US7091547B2 - Semiconductor storage location - Google Patents

Semiconductor storage location Download PDF

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Publication number
US7091547B2
US7091547B2 US10478681 US47868103A US7091547B2 US 7091547 B2 US7091547 B2 US 7091547B2 US 10478681 US10478681 US 10478681 US 47868103 A US47868103 A US 47868103A US 7091547 B2 US7091547 B2 US 7091547B2
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capacitor
memory
cell
layer
storage
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Expired - Fee Related
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US10478681
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US20040169215A1 (en )
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Lars Bartholomäus
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Qimonda AG
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Infineon Technologies AG
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    • GPHYSICS
    • G11INFORMATION STORAGE
    • G11CSTATIC STORES
    • G11C11/00Digital stores characterised by the use of particular electric or magnetic storage elements; Storage elements therefor
    • G11C11/21Digital stores characterised by the use of particular electric or magnetic storage elements; Storage elements therefor using electric elements
    • G11C11/34Digital stores characterised by the use of particular electric or magnetic storage elements; Storage elements therefor using electric elements using semiconductor devices
    • G11C11/40Digital stores characterised by the use of particular electric or magnetic storage elements; Storage elements therefor using electric elements using semiconductor devices using transistors
    • G11C11/401Digital stores characterised by the use of particular electric or magnetic storage elements; Storage elements therefor using electric elements using semiconductor devices using transistors forming cells needing refreshing or charge regeneration, i.e. dynamic cells
    • G11C11/403Digital stores characterised by the use of particular electric or magnetic storage elements; Storage elements therefor using electric elements using semiconductor devices using transistors forming cells needing refreshing or charge regeneration, i.e. dynamic cells with charge regeneration common to a multiplicity of memory cells, i.e. external refresh
    • G11C11/404Digital stores characterised by the use of particular electric or magnetic storage elements; Storage elements therefor using electric elements using semiconductor devices using transistors forming cells needing refreshing or charge regeneration, i.e. dynamic cells with charge regeneration common to a multiplicity of memory cells, i.e. external refresh with one charge-transfer gate, e.g. MOS transistor, per cell

Abstract

A semiconductor memory cell, in particular, in a DRAM memory cell array, includes a selection transistor and a storage capacitor. The storage capacitor has a first and a second capacitor electrodes. The first capacitor electrode is connected to a read-out line via the selection transistor. A control terminal of the selection transistor is connected to a control line. A layer of a superionic conductor is arranged between the first and second capacitor electrodes of the storage capacitor. The high conductivity of the superionic conductor for ions in association with a negligible electron conductivity allows extremely high capacitances to be produced in a small space.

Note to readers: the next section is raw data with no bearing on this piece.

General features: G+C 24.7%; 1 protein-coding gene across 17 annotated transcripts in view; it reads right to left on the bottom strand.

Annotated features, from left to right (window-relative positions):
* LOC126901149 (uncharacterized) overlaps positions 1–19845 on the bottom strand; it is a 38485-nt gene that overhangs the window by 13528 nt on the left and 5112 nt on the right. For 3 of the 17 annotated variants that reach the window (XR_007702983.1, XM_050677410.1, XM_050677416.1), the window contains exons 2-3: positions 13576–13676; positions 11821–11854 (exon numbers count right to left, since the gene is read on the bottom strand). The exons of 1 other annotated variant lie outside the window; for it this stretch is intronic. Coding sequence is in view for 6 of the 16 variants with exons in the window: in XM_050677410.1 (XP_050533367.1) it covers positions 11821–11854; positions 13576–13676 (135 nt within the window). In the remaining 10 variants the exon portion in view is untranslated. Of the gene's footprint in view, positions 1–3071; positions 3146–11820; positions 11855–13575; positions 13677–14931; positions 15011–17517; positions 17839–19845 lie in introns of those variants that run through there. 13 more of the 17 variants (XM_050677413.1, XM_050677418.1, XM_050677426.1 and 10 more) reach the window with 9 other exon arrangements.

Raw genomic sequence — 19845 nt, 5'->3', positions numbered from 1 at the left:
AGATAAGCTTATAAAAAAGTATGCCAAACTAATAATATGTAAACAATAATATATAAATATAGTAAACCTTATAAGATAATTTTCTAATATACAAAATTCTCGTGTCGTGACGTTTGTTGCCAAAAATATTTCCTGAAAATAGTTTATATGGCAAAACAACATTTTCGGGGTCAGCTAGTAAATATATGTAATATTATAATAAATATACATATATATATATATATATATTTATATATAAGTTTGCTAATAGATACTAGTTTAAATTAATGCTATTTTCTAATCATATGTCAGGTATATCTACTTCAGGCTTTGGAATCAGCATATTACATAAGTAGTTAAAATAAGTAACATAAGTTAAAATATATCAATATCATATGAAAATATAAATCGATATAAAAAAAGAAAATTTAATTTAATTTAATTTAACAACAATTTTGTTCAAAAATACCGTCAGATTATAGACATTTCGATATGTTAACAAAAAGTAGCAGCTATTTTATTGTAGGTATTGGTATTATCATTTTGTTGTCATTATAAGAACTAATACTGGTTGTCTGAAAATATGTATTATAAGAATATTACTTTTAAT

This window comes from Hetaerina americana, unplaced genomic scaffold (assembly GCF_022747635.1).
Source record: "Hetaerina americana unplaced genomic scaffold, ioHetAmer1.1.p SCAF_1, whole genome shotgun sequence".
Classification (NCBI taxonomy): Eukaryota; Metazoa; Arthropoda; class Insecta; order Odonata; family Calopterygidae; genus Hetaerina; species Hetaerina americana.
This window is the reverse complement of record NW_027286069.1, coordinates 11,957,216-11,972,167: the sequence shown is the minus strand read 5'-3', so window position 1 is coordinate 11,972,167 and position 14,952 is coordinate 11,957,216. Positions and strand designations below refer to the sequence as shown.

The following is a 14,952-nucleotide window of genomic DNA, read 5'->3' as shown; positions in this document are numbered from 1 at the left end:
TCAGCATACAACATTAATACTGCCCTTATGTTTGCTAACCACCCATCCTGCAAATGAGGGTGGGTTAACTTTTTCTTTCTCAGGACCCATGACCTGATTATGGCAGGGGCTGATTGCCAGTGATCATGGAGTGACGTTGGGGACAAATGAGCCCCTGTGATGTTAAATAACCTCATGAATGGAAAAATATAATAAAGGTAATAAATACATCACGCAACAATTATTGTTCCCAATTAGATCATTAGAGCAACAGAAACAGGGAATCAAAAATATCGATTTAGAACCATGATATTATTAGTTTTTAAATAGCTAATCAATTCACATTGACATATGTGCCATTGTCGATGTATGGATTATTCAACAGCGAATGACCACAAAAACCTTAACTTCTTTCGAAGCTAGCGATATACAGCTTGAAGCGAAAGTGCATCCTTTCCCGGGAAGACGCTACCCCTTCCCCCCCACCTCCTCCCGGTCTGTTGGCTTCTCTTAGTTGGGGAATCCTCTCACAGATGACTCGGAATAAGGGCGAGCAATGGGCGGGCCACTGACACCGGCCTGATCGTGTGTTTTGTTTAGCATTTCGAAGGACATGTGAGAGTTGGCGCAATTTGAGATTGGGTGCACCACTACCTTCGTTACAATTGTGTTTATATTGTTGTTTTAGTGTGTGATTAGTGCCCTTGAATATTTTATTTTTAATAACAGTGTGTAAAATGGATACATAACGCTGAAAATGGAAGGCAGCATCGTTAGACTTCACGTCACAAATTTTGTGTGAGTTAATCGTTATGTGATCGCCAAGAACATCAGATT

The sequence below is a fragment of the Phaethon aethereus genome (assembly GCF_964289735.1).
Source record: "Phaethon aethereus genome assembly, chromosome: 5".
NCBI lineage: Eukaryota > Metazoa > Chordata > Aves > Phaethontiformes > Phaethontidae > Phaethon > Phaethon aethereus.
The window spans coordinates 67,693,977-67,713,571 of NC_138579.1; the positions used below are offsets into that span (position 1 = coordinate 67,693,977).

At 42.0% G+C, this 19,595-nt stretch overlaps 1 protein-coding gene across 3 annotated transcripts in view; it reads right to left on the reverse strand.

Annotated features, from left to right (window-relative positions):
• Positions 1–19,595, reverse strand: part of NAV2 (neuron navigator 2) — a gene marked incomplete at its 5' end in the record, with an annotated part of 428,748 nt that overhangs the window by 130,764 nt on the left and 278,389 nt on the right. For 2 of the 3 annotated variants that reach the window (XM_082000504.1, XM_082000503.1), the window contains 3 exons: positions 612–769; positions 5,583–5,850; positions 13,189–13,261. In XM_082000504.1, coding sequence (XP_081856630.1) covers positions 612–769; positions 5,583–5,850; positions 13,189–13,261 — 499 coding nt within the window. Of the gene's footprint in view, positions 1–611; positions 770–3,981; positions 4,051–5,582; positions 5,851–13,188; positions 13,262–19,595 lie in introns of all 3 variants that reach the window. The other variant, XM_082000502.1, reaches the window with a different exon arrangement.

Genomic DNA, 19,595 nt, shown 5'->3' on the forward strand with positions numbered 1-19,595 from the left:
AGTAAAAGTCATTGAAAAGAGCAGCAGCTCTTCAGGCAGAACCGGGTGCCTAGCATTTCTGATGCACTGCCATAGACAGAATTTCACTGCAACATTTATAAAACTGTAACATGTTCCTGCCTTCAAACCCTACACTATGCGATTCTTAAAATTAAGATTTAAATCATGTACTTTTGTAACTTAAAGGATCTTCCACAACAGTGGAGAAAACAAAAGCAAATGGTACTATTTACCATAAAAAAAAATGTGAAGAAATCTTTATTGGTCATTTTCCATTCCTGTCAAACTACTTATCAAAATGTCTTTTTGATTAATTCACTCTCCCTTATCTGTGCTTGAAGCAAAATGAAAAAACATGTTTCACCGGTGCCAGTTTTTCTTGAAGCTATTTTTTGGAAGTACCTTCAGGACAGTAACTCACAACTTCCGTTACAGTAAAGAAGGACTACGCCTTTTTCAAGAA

Description

FIELD OF THE INVENTION

The invention relates to a semiconductor memory cell, in particular, in a DRAM memory cell array, having a selection transistor and a storage capacitor.

BACKGROUND

Memory cells of this type are used, for example, in dynamic random access memories (DRAMs). A DRAM chip contains a matrix of memory cells, which are arranged in the form of rows and columns and are addressed by word lines as control lines and bit lines as read-out lines. The read-out of data from the memory cells, or the writing of data to the memory cells, is realized by the activation of suitable word lines and bit lines.

Each of the memory cells contains a capacitor for the purpose of charge storage, the charge state in the capacitor representing a data bit. The memory cell usually further contains a transistor connected to a capacitor. The transistor has two diffusion regions separated from one another by a channel, which is controlled by a gate as a control terminal. Depending on the direction of the current flow, one diffusion region is designated as the drain and the other, as the source. The drain region is connected to the bit line, the source region is connected to the capacitor, and the gate is connected to the word line. By the application of suitable voltages to the gate, the transistor is controlled in such a way that a current flow between the drain region and the source region through the channel is switched on and off.

The charge stored in the capacitor decreases with time on account of leakage currents. Before the charge has decreased to an indeterminate level below a threshold value, the storage capacitor must be refreshed. For this reason, these memory cells are referred to as dynamic RAM (DRAM). Such a memory is discussed, for example, in the U.S. Pat. No. 5,867,420.

The central problem in the case of the known DRAM variants is that of producing a sufficiently large capacitance of the capacitor. This problem area will be aggravated in future by the advancing miniaturization of semiconductor components. The continuous increase in the integration density means that the area available per memory cell, and thus, the capacitance of the capacitor decrease ever further. An excessively small capacitance of the capacitor can adversely affect the functionality and usability of the memory device since an excessively small quantity of charge is stored on it.

By way of example, the sense amplifiers connected to the bit line require a sufficiently high signal level for a reliable read-out of the information held in the memory cell. The ratio of the storage capacitance to the bit line capacitance is crucial in determining the signal level. If the storage capacitance is too low, this ratio may be too small for the generation of an adequate signal.